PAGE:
The computer that knows what you're thinking
We have all done it; put a rictus grin on our faces while inside we are burning with anger.
It is one of the advantages of being human that we can, when the time is appropriate, conceal our innermost feelings.
But that could be about to change as computers get better not just at recognising faces but also at understanding what the person behind it is actually thinking.
That is the project Daniel McDuff has been working on at the Massachusetts Institute of Technology's Media Lab, where he is developing emotion-reading computers.
It could eventually lead to machines that have emotional intelligence, or even everyday objects that are able to empathise with our moods - a mirror that knows how you feel about the way you look, a fridge that can offer you food that matches your state of mind or a car that recognises when you are stressed.
Joy and fear
The system Dr McDuff is developing works via a basic webcam that detects a range of different facial movements from frowning to smiling.
It translates that into seven of the most commonly recognised emotional states - sadness, amusement, surprise, fear, joy, disgust and contempt.
The computer learns from a huge database of four million videos from volunteers and paid-for market researchers in various emotional states and the algorithms are constantly updated and tested against real-world scenarios.
The next stage is to integrate voice analysis and other measures of physical wellbeing such as heart rate and hand gestures.
Already the data has revealed that there are big differences in emotional responses between men and women and between different age groups and demographics.
"There are significant differences in different countries as to how people express themselves," Dr McDuff told the BBC.
"In collectivist cultures where your family group is more important, people are most expressive in these small groups, whereas in more individualistic cultures like Western Europe the emphasis is more about building relationships with strangers and people tend to be more positive around people who they are less familiar with."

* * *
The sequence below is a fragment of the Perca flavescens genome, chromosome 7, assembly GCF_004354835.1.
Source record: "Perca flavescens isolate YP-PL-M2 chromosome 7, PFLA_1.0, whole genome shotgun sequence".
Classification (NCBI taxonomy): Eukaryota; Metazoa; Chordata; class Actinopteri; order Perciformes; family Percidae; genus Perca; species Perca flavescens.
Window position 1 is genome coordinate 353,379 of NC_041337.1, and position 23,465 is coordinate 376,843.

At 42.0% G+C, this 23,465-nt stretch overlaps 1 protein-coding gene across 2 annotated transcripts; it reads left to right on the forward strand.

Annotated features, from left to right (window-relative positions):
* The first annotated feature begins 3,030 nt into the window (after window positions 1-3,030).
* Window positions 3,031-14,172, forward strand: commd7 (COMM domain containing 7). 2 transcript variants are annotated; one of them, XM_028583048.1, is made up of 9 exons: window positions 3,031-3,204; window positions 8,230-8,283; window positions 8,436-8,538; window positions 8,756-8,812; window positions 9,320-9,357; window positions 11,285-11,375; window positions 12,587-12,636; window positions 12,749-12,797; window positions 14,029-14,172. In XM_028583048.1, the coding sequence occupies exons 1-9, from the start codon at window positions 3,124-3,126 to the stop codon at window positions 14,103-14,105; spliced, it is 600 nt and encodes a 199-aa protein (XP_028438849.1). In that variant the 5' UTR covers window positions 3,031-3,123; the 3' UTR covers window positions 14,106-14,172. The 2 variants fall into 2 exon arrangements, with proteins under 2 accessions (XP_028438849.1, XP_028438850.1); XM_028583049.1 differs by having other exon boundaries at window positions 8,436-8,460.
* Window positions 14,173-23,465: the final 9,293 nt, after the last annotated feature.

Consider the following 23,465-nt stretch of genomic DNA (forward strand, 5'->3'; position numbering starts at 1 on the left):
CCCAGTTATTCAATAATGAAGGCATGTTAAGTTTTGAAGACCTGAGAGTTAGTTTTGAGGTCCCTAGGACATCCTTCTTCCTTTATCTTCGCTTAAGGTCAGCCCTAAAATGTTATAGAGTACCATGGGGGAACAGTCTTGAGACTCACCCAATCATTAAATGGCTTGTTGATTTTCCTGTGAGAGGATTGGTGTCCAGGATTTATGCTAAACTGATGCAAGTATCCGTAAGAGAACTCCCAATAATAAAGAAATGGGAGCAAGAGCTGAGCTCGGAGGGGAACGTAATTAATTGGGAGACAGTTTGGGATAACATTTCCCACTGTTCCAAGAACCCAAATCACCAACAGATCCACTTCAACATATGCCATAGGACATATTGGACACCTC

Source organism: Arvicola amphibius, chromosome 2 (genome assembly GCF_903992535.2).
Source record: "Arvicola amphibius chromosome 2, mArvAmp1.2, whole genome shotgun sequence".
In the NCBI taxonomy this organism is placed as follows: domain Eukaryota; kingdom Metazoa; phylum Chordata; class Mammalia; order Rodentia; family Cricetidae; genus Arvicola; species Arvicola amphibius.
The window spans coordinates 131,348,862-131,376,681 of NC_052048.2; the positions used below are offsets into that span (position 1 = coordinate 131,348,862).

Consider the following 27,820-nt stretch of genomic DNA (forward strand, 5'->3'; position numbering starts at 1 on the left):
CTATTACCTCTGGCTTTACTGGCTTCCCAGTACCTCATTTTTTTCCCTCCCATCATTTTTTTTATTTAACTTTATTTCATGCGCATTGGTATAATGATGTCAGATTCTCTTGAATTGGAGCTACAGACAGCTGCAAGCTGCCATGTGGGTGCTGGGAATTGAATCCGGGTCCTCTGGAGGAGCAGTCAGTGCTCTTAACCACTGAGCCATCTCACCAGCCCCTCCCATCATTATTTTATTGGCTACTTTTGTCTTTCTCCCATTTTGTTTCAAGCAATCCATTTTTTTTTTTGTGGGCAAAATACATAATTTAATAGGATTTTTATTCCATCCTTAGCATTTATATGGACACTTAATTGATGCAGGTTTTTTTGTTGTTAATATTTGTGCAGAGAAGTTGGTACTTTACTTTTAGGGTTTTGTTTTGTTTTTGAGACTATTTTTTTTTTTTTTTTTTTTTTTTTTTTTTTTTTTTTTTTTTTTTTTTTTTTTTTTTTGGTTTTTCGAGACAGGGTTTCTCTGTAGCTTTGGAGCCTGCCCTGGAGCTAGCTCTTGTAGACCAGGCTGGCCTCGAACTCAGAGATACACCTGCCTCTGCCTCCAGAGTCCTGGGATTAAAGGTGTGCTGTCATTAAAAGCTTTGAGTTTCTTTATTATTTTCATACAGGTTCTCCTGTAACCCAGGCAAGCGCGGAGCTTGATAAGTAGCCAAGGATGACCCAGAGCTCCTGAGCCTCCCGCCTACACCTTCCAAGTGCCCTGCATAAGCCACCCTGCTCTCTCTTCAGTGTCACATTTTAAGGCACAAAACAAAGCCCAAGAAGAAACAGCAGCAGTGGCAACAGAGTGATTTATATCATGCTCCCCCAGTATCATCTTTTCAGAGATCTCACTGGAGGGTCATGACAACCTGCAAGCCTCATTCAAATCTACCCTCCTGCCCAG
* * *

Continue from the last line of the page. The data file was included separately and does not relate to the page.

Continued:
He also found that when people mask their true feelings, the computer can recognise subtle differences.
"If they are frustrated they will often smile but that smile is different from when someone is genuinely amused," he said.
He acknowledges that "emotions are very complex and the ways people express emotions change in different settings".
"We won't ever build a computer that is better than an expert at interpreting emotions and, at the moment, the technology is at the level of a young child," he said.
But the system could still be a valuable tool in a range of situations.
"Children with autism have difficulty processing human emotion and they need to practise communication skills over and over again," said Dr McDuff, who has a family member with the condition.
In fact it was part of his motivation to work in the area of affective computing, as the field is known.
"Imagine if a computer could provide feedback on their communication skills."
Another area that the system could be used in is online education, where it could offer advice to tutors on how students are coping with and understanding the work.